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Consumer electronics, communications, marketing – elements that combine very easily if you are familiar with the market you work in. Electronic industry giants have a unique approach to market to the tech-savvy citizens of Asia. With the pandemic turning 2020 upside down, how has the industry been impacted? More importantly for us, how have its marketers adapted to the changes we are all facing this year?  

Straight out of university and into the whirlwind of experiences and growth, comes Matthew Hui. The Regional Consumer Marketing Manager for Sony Asia Pacific, Matthew started his career journey on a different path, one that took him on a roundabout journey through the industry and the region, until it brought him to Singapore and the role he is now in. Join us now with the kick-off of our Marketing Expert Series, and learn more about how Matthew has adapted and learned from the many experiences and perspectives he has encountered throughout his professional and personal life.


Welcome to the Marketing Expert Series, Matthew, thank you for joining us as its inaugural interviewee! Let’s kick off with a bit of your history. Tell us a bit about your journey so far. How did you end up in your current role? 

I joined Sony right after graduating from university as a management trainee in Hong Kong. I went through quite a few rotations during the first two years of my career, working in multiple functions to understand the whole operation flow. During these years I learned how a consumer electronic firm operated, from backend operations like customer service and logistics, sales and marketing initiatives such as online marketing, product marketing, marketing communication, and  even front end direct store sales. 

In the end, I landed in the position of Sony’s product marketing manager in Hong Kong. This role oversees decision making for product marketing – so every day I am making decisions across different units from logistics to retail, from ATL/BTL marketing to after sales services – and my experience and understanding of Sony’s operations helps me with this.

After a few more years working locally, gaining more experience, I challenged myself and took on a new regional role in B2B product marketing for Asia Pacific.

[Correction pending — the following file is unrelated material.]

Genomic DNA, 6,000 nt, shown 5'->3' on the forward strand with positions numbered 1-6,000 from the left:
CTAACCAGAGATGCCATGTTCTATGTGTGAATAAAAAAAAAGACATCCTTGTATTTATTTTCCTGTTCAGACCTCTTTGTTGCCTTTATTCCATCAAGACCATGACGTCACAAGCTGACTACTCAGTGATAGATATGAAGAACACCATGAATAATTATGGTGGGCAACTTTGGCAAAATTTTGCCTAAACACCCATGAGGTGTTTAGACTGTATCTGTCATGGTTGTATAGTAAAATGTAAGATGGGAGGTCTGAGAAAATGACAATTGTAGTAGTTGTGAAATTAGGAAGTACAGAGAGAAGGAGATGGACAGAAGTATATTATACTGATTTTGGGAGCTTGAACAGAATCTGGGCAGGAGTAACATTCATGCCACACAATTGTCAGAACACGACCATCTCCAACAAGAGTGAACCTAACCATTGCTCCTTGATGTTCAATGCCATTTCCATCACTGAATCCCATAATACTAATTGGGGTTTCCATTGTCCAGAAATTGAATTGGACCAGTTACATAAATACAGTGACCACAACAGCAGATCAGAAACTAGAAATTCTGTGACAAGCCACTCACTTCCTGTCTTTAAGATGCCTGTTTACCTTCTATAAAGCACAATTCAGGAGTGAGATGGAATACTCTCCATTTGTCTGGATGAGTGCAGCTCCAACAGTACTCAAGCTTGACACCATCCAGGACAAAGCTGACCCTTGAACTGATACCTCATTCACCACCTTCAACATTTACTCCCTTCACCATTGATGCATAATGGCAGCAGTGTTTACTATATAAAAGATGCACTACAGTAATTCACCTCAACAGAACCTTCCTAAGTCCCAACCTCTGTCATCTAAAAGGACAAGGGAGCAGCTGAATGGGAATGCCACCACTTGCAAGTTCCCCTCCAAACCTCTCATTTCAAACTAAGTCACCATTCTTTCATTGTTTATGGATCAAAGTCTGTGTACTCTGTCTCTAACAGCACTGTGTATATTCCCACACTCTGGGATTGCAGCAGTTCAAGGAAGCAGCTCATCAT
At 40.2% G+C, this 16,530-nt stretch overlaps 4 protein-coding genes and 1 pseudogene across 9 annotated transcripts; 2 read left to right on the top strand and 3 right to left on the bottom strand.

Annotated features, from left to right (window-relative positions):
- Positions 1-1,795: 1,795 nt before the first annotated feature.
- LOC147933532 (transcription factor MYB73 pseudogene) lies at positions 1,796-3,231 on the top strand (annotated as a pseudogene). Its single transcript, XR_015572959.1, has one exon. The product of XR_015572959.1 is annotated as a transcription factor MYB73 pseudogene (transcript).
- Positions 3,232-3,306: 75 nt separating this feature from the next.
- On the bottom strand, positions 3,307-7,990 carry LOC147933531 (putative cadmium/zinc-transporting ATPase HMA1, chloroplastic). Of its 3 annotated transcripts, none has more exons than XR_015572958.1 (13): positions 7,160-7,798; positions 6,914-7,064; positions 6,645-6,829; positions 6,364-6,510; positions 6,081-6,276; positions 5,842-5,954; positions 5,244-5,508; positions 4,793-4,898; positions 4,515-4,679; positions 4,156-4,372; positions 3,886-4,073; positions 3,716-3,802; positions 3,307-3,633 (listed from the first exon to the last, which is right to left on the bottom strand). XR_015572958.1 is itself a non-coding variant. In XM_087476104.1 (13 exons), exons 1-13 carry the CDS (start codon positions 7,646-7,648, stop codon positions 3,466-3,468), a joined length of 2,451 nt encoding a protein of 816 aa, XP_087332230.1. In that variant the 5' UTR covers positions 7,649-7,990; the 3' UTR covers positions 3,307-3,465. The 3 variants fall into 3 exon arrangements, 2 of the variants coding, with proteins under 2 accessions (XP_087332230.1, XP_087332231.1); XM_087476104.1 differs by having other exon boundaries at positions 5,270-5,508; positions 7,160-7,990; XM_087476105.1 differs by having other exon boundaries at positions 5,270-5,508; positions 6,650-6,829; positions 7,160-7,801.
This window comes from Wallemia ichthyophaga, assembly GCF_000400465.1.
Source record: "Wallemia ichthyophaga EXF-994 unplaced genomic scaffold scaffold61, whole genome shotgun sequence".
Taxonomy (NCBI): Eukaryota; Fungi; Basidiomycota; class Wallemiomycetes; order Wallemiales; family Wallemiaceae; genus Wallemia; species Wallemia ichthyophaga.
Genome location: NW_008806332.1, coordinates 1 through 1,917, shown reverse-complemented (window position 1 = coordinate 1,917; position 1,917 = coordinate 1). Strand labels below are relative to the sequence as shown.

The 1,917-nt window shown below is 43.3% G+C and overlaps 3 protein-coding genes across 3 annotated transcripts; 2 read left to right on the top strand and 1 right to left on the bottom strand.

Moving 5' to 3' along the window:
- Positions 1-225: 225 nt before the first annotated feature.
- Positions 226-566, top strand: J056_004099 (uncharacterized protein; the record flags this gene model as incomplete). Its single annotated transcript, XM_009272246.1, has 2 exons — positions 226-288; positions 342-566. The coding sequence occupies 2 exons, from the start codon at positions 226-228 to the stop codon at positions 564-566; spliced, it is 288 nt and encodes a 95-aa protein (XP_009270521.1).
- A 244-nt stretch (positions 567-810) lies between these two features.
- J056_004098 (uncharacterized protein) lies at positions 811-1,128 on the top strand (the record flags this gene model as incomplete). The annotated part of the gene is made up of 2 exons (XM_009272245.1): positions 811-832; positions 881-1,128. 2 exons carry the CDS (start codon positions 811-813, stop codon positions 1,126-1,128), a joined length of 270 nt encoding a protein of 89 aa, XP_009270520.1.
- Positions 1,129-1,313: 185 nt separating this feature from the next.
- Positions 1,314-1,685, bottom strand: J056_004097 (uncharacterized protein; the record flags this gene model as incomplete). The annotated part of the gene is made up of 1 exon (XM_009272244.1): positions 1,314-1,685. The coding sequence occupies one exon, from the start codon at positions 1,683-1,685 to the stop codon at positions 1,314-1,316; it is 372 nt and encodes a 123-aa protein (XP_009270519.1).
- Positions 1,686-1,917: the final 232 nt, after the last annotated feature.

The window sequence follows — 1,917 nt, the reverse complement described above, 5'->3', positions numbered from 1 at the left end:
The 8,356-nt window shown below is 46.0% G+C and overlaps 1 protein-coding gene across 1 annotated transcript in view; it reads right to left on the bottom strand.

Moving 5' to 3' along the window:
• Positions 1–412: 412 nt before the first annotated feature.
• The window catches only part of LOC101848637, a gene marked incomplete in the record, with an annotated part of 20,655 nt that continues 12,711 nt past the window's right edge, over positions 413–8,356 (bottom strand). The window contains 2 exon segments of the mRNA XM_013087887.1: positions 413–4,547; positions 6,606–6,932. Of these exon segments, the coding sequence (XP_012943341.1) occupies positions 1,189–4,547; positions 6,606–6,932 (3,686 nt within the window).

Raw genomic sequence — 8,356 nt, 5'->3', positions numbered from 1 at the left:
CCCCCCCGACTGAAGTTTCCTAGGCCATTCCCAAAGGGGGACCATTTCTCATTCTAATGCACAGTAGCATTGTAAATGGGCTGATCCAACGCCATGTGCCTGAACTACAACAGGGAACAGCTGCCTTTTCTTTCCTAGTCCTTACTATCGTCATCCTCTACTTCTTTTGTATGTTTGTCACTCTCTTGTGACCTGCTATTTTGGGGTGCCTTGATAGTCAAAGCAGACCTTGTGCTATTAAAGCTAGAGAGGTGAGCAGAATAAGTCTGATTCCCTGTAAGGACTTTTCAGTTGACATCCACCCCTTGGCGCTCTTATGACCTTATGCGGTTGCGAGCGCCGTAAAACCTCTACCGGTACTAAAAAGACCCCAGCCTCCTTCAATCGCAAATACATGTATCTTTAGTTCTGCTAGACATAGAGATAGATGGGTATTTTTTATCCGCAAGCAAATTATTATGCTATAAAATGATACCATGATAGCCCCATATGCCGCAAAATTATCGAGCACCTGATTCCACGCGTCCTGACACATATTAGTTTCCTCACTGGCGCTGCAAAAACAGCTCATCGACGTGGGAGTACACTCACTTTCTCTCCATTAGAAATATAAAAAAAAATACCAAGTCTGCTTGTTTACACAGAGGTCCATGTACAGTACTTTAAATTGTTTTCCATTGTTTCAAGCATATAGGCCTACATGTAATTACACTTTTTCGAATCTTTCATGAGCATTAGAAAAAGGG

After a couple more years, the new role of Line Up Manager gave me the opportunity to travel between Singapore and Hong Kong. 

Most recently, in 2018, I took a permanent station in Singapore and moved back to my main focus, marketing consumer electronics in South East Asia, and this is where I’m still at right now.

So, what first drew you to marketing? Was it something you always wanted to do?

I studied business, with finance as a major because I thought that becoming a fund manager would be cool.  After a few years of studying, and actually working in the finance industry, I discovered that  sometimes, in the finance industry, your efforts and contributions to society aren’t very tangible or direct. This was not for me. I wanted a job where I could work on something direct, where your effort can be visualized, seen, and really make an impact on society. Apparently, what I was looking for was marketing, and just like that, I found my career path.

Right now you work with Sony APAC, what do you enjoy most about your role with such a giant in the industry?

Working at a tech consumer electronic giant is cool, every month you are launching something new into the market. There is never an end to new experiences, new things to try, and new things to learn in a company with such a diverse product portfolio targeting such a large and variable market segment. 

And what’s it like working in the electronics industry as a marketer? 

Well, marketing in the  electronics industry may not be as advanced as in the SAAS/ App industry, where  marketers rely on real time augmented marketing driven by data collected from  customers at every touch point.